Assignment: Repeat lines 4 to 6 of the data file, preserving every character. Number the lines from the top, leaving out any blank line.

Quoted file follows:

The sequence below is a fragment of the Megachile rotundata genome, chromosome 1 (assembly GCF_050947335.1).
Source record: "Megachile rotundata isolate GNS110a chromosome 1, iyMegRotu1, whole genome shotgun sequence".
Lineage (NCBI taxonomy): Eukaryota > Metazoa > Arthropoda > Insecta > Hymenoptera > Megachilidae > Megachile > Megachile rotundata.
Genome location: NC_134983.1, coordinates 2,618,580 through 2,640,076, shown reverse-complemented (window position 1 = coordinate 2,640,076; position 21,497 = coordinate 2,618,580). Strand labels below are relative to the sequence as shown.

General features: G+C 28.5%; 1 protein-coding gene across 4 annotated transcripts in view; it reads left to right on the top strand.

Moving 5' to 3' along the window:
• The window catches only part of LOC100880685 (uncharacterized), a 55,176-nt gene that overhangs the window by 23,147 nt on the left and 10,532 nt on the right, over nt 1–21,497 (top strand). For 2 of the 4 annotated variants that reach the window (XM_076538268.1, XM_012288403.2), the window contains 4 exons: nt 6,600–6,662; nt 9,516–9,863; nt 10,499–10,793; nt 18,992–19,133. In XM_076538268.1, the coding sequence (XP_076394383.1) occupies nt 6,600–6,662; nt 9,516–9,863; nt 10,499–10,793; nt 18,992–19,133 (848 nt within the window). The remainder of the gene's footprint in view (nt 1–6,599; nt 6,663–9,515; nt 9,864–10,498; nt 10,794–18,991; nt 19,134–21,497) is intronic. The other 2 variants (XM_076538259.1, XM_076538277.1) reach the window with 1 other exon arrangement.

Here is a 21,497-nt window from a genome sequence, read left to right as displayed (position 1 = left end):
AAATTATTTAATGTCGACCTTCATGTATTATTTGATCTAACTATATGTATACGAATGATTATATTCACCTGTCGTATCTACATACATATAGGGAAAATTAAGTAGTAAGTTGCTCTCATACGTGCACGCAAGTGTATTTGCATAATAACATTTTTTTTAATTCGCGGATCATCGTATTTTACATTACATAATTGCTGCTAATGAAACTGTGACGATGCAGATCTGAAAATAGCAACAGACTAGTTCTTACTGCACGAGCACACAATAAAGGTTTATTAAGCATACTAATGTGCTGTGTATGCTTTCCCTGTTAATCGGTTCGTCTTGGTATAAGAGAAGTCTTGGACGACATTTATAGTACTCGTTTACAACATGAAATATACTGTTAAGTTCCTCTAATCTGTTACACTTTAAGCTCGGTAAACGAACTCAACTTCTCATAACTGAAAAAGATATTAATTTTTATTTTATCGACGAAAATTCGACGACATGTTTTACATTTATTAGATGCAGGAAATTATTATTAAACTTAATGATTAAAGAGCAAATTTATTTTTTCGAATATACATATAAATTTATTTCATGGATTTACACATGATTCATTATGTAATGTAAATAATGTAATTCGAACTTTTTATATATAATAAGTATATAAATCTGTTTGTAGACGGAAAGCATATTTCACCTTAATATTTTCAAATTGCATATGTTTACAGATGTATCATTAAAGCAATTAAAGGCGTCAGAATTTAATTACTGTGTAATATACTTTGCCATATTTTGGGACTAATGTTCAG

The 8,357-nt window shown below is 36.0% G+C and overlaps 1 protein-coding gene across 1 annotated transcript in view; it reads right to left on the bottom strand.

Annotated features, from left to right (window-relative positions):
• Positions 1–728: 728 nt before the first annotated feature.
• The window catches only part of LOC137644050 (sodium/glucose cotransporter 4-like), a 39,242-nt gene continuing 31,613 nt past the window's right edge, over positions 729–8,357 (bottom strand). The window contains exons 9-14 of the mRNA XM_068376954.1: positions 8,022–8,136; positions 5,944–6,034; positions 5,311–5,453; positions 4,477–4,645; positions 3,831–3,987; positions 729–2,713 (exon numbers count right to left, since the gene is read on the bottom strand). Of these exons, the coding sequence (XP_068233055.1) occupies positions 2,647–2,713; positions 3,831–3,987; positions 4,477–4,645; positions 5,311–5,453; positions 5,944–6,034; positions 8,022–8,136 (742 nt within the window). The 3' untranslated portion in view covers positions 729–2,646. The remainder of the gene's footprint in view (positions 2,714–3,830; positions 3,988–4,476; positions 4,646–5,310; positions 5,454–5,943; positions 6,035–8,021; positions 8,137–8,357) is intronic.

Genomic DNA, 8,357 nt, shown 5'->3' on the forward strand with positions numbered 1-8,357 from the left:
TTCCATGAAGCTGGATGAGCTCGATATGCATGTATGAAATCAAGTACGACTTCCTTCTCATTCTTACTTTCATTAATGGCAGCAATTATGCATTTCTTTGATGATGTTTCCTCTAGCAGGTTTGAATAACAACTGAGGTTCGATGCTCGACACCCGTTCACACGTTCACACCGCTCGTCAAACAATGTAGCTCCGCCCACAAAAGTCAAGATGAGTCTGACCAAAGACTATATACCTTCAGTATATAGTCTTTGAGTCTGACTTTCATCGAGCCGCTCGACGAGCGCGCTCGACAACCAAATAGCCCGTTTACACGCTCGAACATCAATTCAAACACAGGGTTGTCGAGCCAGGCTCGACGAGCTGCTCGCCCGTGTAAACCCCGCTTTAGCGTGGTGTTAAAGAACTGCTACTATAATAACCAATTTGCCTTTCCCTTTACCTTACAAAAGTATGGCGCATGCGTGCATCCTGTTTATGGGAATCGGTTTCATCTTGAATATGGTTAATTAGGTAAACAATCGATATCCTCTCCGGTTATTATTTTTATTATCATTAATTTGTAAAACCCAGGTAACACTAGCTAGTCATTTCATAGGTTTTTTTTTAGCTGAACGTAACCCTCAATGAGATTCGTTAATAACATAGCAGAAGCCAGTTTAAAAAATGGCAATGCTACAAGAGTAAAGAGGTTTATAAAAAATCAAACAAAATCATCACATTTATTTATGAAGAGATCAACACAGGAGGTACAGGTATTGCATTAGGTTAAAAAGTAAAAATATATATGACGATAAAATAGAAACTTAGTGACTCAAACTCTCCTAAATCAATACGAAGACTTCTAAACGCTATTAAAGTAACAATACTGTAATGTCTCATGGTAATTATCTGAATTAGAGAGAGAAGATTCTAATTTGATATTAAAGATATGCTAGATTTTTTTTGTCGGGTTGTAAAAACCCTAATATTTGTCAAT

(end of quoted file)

Genome location: NC_134983.1, coordinates 2,618,580 through 2,640,076, shown reverse-complemented (window position 1 = coordinate 2,640,076; position 21,497 = coordinate 2,618,580). Strand labels below are relative to the sequence as shown.

General features: G+C 28.5%; 1 protein-coding gene across 4 annotated transcripts in view; it reads left to right on the top strand.

Moving 5' to 3' along the window: